Tuesday , 10 December 2019
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NEW DELHI: India’s hopes of getting Purulia arms drop case mastermind Kim Davy extradited from Denmark to face trial were dashed Thursday with a High Court there refusing to give the green signal to the Danish government.

Purulia arms drop case: Danish court says no to Davy’s extradition

NEW DELHI: India’s hopes of getting Purulia arms drop case mastermind Kim Davy extradited from Denmark to face trial were dashed Thursday with a High Court there refusing to give the green signal to the Danish government.

The Eastern High Court in Copenhagen dismissed the Danish government’s plea to allow 49-year-old Davy, who is also known as Niels Holck, to be handed over to the Central Bureau of Investigation (CBI) in connection with the 1995 Purulia case on the grounds of “jail conditions and human rights issues” in India.
Shortly after the judgement was pronounced by a five-judge bench of the High Court, the CBI said it will request the Danish Ministry of Justice through diplomatic channels to appeal against the verdict in the Supreme Court of Denmark.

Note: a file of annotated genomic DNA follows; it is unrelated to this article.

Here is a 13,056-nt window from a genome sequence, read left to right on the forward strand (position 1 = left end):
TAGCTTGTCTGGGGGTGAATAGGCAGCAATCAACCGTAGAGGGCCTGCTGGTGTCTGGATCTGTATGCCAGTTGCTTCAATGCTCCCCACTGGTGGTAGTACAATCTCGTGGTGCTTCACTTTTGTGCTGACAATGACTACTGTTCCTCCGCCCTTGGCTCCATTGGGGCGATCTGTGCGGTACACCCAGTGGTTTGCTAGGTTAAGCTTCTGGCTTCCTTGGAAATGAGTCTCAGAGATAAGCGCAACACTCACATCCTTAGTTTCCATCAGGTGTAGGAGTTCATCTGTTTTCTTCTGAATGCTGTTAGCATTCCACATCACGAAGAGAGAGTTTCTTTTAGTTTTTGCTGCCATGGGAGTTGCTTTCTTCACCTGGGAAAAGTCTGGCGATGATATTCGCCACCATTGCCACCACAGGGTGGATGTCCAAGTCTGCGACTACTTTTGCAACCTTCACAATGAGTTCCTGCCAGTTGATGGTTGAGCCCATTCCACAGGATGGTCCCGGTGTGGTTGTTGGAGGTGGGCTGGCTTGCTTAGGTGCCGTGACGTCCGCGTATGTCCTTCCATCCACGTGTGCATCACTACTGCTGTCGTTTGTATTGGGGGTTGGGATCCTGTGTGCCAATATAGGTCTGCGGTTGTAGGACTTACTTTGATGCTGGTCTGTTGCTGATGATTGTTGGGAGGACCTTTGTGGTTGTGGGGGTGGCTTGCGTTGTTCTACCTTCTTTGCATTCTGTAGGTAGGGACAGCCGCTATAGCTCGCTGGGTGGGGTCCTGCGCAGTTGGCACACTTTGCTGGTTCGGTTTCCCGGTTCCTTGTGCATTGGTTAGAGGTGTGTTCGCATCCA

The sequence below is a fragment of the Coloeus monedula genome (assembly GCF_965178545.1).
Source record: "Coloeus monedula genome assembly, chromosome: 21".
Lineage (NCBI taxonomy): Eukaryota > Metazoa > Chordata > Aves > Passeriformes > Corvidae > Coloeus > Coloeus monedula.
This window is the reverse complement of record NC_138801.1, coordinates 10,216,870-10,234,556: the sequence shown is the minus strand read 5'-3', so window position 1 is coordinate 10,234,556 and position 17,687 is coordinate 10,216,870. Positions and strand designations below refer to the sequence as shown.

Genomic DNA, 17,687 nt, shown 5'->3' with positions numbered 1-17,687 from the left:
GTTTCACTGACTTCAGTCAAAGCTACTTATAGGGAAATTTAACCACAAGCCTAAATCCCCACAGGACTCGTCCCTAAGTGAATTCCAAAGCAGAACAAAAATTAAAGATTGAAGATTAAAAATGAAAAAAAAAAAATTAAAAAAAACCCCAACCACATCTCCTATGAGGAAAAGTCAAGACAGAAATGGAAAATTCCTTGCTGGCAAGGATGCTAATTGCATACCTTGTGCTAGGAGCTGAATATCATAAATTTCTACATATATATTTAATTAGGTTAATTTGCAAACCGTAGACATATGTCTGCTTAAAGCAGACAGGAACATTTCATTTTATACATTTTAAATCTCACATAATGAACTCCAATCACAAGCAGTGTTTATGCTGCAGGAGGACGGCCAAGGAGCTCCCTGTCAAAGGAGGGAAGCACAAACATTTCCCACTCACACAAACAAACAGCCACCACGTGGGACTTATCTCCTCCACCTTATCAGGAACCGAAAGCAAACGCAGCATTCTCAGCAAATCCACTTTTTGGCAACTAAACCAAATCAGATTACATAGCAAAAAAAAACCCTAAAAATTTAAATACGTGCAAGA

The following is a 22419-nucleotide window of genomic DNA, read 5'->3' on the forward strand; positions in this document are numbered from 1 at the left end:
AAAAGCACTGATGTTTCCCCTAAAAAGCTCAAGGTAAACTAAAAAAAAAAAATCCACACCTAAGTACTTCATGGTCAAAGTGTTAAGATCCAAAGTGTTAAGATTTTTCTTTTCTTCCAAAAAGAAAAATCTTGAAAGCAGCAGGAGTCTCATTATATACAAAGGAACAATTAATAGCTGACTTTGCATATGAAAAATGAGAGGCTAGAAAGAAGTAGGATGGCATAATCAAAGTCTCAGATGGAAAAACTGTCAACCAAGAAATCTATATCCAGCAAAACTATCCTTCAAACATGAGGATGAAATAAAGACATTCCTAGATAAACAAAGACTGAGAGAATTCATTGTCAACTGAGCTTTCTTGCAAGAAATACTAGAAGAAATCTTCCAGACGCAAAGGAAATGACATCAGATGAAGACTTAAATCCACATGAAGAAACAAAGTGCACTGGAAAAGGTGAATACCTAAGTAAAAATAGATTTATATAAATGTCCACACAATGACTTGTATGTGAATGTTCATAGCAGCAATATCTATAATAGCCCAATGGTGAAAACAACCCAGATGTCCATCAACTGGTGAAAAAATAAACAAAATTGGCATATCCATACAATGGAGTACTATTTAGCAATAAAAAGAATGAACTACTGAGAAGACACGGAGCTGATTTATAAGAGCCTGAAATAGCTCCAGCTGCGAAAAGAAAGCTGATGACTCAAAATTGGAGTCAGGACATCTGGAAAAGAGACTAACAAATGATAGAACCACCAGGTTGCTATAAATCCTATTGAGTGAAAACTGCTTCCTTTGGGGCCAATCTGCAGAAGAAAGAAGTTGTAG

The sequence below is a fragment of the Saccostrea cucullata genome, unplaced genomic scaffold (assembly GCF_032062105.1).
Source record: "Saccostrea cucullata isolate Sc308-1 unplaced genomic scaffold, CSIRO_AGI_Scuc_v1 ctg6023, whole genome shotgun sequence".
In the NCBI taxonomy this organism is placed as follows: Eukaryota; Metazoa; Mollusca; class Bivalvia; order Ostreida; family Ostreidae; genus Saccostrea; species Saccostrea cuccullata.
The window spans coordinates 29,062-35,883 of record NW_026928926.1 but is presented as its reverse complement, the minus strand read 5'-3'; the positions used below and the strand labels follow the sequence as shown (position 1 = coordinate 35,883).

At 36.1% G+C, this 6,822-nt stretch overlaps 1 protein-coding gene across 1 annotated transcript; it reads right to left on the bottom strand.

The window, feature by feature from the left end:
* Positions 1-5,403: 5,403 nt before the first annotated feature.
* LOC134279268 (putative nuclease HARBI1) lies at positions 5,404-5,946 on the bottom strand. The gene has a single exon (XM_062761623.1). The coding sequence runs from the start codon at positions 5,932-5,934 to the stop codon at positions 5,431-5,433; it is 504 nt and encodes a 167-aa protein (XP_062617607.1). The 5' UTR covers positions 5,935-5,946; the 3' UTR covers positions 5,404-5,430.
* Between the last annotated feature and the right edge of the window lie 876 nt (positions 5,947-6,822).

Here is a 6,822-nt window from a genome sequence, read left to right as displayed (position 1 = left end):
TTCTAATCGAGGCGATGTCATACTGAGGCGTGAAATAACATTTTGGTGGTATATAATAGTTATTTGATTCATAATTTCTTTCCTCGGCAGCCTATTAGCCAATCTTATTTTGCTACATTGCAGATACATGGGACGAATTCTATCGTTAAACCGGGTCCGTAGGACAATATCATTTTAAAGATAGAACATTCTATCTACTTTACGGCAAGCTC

The new Union Home Secretary, Mr R K Singh also said the verdict will be challenged in the Danish Supreme Court. Mr Singh, however, said it is not a “setback” for India.
Davy said he was “deeply relieved” over the verdict. At the same time, Davy said he had asked CBI to bring evidence in Denmark so that the Purulia case can be held there. “They have refused to do that, which is what surprises me,” he said.
A CBI spokesperson quoting initial reports from Denmark said the “plea has been denied on the grounds of jail conditions and human rights issues which is a subject outside the purview of the investigation agency.”
The High Court upheld the decision of a lower court which had rejected Danish government’s move to allow CBI’s request for extradition of Davy after getting a number of sovereign assurances from India including that no death penalty would be imposed on him and permission to serve imprisonment, if decided by court, in Denmark prisons.
The Danish government had appealed against the order of the lower court before the High Court which had reserved its decision.
 

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